And as for blasted Obama….comes for two days and paralyses the whole country….and for what? No one seems to know what is on the agenda…he is to be hidden from the public….
      With any luck his armoured limo will fall into a pothole.

      Yes, she will be bearing Marmite – which takes precedence over the laws of man!

  9. It’s starting to sound like you didn’t just travel across the Atlantic but through the looking-glass, Helen. I feel tired just reading about the convolutions. Makes the UK, apart from the weather, look like the place to stay……

  10. LOL! Only men could come up with the bright idea that it is easier[ !!] to go to the Post Office and wait for an eternity for documents to be sent back than to wait for a couple of hours at the relevant office and receive them in hand!

  11. Too right!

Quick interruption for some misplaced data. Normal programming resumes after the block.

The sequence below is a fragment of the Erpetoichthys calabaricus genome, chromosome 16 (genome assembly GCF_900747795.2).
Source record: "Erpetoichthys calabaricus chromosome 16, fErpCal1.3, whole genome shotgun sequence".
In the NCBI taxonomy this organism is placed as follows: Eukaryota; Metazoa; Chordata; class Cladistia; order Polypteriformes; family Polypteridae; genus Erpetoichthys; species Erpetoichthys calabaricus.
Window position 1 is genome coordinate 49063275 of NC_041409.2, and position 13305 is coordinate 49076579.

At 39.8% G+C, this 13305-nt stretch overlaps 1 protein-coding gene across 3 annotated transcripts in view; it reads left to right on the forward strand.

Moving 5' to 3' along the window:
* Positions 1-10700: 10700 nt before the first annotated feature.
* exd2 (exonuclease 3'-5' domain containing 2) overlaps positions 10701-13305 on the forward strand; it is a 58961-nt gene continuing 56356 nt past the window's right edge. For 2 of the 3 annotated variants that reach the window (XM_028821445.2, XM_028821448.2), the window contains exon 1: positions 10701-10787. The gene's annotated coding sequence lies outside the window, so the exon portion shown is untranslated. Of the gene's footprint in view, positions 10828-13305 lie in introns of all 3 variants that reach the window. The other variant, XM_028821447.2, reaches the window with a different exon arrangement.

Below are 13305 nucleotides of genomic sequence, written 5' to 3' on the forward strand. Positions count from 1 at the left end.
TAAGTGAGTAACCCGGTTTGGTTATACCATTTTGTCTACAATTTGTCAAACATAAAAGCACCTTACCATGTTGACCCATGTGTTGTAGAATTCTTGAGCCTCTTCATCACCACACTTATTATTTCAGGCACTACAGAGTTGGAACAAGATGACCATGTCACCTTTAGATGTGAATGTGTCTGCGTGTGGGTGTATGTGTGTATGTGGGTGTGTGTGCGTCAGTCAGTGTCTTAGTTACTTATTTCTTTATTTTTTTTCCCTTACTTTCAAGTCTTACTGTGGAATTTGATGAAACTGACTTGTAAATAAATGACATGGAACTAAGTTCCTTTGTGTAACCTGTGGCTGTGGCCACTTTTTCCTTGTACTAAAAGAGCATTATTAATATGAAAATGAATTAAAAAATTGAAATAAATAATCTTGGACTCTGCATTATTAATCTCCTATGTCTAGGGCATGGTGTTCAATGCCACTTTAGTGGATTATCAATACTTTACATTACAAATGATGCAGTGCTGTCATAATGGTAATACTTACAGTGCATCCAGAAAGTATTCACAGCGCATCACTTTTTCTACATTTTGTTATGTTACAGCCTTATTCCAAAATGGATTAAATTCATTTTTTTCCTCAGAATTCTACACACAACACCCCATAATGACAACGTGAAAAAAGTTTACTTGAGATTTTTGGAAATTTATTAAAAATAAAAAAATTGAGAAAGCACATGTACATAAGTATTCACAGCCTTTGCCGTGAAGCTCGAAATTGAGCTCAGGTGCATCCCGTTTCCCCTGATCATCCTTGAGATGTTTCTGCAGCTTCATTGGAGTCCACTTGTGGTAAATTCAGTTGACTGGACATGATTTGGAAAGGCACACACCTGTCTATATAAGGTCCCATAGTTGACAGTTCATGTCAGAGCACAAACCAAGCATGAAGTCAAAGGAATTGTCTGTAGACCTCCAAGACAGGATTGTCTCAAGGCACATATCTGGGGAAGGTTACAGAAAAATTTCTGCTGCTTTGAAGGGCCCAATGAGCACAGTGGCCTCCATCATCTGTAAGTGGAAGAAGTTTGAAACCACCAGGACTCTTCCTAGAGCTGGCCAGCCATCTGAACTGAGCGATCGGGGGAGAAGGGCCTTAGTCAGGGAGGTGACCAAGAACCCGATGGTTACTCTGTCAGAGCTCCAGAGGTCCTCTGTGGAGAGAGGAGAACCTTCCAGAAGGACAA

I suppose because I handled all the admin in France it has not dawned upon Certain Persons that you never let any document or legally required item out of your sight.

  12. You sum it up perfectly in your reply to Multifarious Meanderings…I can only guess that Paradise would seem very dull in comparison. Axxx

    1. I’ve just come up for lunch from the pool where I could lie in warm water watching a yellow breasted flycatcher perch alongside, the water hyacinth blooming in the tilapia lagoons, the palms we planted already growing on the windward side, and the papyrus and banana plants framing the whole.

      Just a dull bit of paradise.

  13. I can’t believe that I am only finding out about your new residence over here by sheer chance. If I wasn’t so thick skinned I might be miffed!

    Interesting post Helen, nice to see that you have lost none of your razor sharp edge.

  14. Is nowhere safe from interference by the EU? I’m exhausted reading all this. Hope you manage to do the airport run.

  15. I can’t imagine what they think they are doing, messing about in Central America with the money of European taxpayers….